Jalyn Radziminski is one of the 2020-2021 recipients of the Racial Equity Grant. Her project focuses on expanding Count US IN, the first non-partisan non-profit voting rights organization in Indiana dedicated to more inclusive and equitable political participation. With the grant, Jalyn through Count US IN launched the Racial Justice and Accessibility Fellowship.
Since January, Count US IN has been hard at work launching this Fellowship, bringing together five Fellows who have been working to increase voter turnout and civic literacy in Indiana.
Watch this video to learn more about the Fellowship.
The Fellows, Clarence, Danicia, Lindsey, Monique, and Venus are dedicated to increasing racial equity and accessibility in the spheres of civic engagement and voter turnout.
The five Fellows, Clarence, Danicia, Lindsey, Monique, and Venus are dedicated to increasing civic engagement and voter turnout. Indiana has consistently placed in the bottom five states for civic literacy and voter turnout for the past five years. The lack of access to voting and civic engagement affects Hoosiers who are Black, live with a disability, and/ or have experienced incarceration at disproportionate rates. The Fellows, Clarence, Danicia, Lindsey, Monique, and Venus are dedicated to increasing racial justice and accessibility in the spheres of civic engagement and voter turnout.
One of the Fellows, Clarence Underwood, “aim[s] to be accessible to the unheard voices in the community of the minorities and represent them in the arena’s that they have long been forgotten in.” He is an aspiring motivational speaker and author who has worked in grassroots organizing to increase participation in community politics.
Venus Dabney, another Fellow, is “an advocate for organizations that promote and encourage inclusion.” She has a career in social work and education, spending many years working with juveniles in residential placement facilities and classrooms. Not only is she an active advocate, but she is also a mother of two.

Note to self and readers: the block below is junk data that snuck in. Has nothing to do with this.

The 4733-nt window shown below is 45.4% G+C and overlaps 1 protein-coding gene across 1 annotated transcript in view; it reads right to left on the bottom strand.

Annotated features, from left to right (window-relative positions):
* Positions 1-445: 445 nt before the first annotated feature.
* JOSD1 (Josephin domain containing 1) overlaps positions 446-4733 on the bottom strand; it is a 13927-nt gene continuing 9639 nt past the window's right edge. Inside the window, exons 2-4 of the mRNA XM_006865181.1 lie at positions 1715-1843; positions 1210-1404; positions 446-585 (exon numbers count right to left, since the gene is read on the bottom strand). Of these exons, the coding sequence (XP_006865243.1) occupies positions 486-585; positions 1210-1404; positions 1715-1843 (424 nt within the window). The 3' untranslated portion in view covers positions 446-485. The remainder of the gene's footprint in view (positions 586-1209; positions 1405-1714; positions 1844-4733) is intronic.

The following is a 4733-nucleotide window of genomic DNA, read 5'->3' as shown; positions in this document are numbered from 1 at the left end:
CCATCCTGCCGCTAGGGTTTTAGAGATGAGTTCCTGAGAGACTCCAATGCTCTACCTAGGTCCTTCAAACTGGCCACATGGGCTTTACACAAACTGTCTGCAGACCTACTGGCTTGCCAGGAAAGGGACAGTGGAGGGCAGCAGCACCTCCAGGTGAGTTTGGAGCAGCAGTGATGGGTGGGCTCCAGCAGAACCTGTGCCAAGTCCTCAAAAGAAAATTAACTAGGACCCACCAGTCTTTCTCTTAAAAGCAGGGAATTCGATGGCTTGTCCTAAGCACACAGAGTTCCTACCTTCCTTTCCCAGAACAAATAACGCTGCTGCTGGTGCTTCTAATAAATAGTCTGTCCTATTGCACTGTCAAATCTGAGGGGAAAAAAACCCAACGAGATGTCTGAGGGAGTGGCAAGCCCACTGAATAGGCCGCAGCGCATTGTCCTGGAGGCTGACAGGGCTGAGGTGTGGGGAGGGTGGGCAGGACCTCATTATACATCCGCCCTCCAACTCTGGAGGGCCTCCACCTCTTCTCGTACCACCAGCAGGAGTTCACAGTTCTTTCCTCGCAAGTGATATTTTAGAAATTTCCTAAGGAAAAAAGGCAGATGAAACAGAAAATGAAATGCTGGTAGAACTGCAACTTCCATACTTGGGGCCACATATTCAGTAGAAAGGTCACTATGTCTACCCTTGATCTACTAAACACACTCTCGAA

Monique Vargas, the third Fellow, was born in Alaska and moved around in a military family, but now calls Indiana her home. She is passionate about reducing the inequality that students face. She hopes to build her advocacy skills and networks in order to work towards this goal.
The fourth Fellow, Lindsey Battiest, “firmly believes in the need of diverse coalitions to effectuate change against targeted issues.” She is the Founder of the Rising Rainbow Coalition, Inc., a nonpartisan nonprofit organization that works to strengthen socio-economic conditions and civic engagement in marginalized communities in Indiana.
Last but not least, Danicia Monet, the firth Fellow, is “an arts and culture ambassador and urban planner pursuing her PhD on the User-Experience of Race. She challenges the ideas of public space and place-making to encourage a people-centric status quo.” Although she is based in the US, she is an avid traveler.
The five Fellows have launched a webinar series named “Counting on Your B.I.Ds” (Counting on your Black, Incarcerated, and Disabled communities)
These five Fellows have launched a webinar series named “Counting on Your B.I.Ds” (Counting on your Black, Incarcerated, and Disabled communities). The webinars ran every Friday of April with the goal of showcasing intersectionality, solidarity, and community power in civic engagement.
Check out Venus’ premiere presentation: